She looked away from me, bit her lip, and sighed in frustration, "I don't know...wires? They have wires?" We couldn't get past the wires. This was the third time she had given me this response.

"What else? What do we have robots don't?"

"Uh, blood, veins, bones, a heart, lungs--" her voice trailed off.  I was at my wit's end trying to pull the answer from her.

"Okay--besides the heart, what else--besides physical?" She just looked at me. I gave in and answered it for her, "What about our spirit, our soul? What's in there?"

"You mean like emotions?"

"Yes! Now tell me how we are different from this mechanical house we just read about?"

"We have a soul and emotions and machines don't? We can love and be happy. "


It seems like such a simple concept. Humans have a soul and the capacity for emotions. Robots and computers don't.

We're the ones created in God's image.

I hope my student will remember this answer for life--not just for the test.
Lord, thank you for my soul, which allows me to have a relationship with you.

Wednesday, January 12, 2011

The Courage Within

Rye, New York
October 2010

1 Corinthians 16: 13-14
"Be on your guard; stand firm in the faith; be men of courage; be strong. Do everything in love."

One October night, a young girl sat on a small stool in front of the television in her livingroom watching the Wizard of Oz for the first time in her life with her parents when Margaret Hamilton's green face appeared in the hour glass Dorothy was looking into as she talked to her frentic Auntie Em.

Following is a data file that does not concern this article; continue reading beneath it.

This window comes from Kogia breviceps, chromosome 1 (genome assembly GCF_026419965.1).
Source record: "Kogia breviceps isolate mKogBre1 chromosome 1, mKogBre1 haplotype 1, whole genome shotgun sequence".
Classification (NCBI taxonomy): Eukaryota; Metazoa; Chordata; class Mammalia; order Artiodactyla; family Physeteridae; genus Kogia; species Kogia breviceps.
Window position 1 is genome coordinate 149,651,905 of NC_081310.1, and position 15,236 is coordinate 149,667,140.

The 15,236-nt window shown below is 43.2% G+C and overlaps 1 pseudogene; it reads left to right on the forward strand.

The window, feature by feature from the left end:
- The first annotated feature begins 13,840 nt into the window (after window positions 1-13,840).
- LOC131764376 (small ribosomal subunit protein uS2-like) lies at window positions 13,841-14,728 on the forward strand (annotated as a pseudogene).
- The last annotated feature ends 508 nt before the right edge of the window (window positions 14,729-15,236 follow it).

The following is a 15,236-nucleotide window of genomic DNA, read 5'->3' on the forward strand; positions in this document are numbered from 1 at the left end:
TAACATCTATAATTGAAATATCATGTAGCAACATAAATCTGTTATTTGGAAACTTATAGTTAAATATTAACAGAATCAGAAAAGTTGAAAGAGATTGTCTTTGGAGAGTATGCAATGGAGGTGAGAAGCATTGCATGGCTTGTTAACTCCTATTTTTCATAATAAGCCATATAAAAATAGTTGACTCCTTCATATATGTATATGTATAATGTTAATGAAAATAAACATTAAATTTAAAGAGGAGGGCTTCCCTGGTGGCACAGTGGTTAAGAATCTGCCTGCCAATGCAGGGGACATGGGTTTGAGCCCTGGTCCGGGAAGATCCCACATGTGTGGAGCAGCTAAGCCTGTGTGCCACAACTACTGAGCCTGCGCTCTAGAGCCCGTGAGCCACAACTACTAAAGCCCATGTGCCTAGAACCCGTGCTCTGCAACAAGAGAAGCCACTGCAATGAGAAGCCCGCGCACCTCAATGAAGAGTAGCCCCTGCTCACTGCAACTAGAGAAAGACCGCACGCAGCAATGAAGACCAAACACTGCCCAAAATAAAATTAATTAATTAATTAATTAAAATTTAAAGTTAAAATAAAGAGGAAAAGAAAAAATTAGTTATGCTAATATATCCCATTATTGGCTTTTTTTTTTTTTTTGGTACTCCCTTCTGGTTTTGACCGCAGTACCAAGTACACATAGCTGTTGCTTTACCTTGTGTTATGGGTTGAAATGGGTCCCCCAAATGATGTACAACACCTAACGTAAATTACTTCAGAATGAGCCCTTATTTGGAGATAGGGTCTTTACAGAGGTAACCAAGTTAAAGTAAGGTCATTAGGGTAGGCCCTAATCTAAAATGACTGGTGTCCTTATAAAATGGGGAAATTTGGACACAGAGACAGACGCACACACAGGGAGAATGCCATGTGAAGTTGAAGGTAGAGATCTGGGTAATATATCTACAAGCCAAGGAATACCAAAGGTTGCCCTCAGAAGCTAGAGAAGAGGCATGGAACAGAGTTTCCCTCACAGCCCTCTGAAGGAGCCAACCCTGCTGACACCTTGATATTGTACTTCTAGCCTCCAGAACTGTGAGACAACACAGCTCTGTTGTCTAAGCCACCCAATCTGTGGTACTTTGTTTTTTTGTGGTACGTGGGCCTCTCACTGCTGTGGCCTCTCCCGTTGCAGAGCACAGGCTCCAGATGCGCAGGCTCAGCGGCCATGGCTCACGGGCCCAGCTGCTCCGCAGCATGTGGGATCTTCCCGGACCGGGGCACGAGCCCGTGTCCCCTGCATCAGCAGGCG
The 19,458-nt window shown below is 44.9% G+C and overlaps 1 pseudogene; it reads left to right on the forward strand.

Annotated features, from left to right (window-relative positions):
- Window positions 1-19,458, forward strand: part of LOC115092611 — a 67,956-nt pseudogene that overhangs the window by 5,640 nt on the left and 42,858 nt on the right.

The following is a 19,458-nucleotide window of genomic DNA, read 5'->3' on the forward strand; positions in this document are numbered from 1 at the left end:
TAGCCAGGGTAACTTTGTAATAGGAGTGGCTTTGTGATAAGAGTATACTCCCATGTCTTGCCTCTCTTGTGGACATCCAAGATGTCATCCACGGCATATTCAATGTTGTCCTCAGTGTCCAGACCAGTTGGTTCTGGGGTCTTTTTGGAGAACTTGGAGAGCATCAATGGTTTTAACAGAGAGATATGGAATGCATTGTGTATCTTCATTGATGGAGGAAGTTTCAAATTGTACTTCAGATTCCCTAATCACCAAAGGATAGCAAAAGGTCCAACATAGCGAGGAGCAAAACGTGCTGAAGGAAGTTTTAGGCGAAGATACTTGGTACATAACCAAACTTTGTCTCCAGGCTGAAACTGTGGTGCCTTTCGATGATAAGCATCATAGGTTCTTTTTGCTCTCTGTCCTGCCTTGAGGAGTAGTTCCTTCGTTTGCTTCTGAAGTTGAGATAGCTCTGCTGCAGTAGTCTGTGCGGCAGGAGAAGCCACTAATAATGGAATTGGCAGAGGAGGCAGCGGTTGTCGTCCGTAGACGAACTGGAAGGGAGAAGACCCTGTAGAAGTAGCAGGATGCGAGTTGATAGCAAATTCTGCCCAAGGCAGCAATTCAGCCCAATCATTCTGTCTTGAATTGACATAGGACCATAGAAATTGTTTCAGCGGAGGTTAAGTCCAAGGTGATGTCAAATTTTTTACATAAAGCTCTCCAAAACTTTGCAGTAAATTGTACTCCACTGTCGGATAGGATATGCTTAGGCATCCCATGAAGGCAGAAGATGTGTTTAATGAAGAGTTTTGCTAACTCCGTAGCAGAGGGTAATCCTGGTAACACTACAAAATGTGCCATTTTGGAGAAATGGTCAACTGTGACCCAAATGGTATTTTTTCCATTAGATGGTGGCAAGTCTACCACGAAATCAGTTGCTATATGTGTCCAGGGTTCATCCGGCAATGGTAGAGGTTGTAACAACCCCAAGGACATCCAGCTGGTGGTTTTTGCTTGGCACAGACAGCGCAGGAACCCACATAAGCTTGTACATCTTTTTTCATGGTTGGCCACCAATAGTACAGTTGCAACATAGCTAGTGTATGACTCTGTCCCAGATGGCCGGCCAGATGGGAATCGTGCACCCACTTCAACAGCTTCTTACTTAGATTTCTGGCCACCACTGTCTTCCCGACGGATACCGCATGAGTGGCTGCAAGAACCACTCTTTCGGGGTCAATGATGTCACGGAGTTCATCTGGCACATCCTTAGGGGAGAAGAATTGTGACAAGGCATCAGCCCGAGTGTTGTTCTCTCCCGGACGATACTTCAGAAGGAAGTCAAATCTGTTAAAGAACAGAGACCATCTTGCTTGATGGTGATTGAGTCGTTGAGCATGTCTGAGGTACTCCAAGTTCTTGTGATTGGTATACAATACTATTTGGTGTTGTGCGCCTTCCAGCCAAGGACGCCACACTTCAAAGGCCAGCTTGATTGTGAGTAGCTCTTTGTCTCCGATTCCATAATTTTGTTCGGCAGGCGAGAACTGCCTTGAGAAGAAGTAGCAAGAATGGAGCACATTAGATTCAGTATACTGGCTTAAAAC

The witch's face was ill-defined at first, but soon it became clear and meanacing as she looked directly at Dorothy and warned her she would get her (and her little dog, too). Then she cackled as only wicked witches can cackle.

That was it for me! I screamed, bolted out the room and dove under my bed covers. I heard both my parents laughing behind me in the living room. I was scared out of my wits. How could they laugh in the face of such danger, I wondered? I'll never forget my first experience with The Wizard of Oz.

I thought of the Lion's speech about courage today. It goes like this:

(Cowardly Lion): Courage! What makes a king out of a slave? Courage! What makes the flag on the mast to wave? Courage! What makes the elephant charge his tusk in the misty mist, or the dusky dusk? What makes the muskrat guard his musk? Courage! What makes the sphinx the seventh wonder? Courage! What makes the dawn come up like thunder? Courage! What makes the Hottentot so hot? What puts the "ape" in apricot? What have they got that I ain't got?

(All): Courage!

Although the final part of his speech degenerates for the sake of humor, the Lion makes a few good points at the start.

I don't necessarily wake up in the morning planning something heroic, yet at times, a situation arises, and I have the opportunity to help someone in need. During the tragedy in Tucson, ordinary people found themselves in extraordinary situations that required courage. They put the lives of others before their own safety.

Courage lives within us and is given in love. However, it takes strength of character to be courageous, not a wizard.
Lord, help me to find courage when I need it.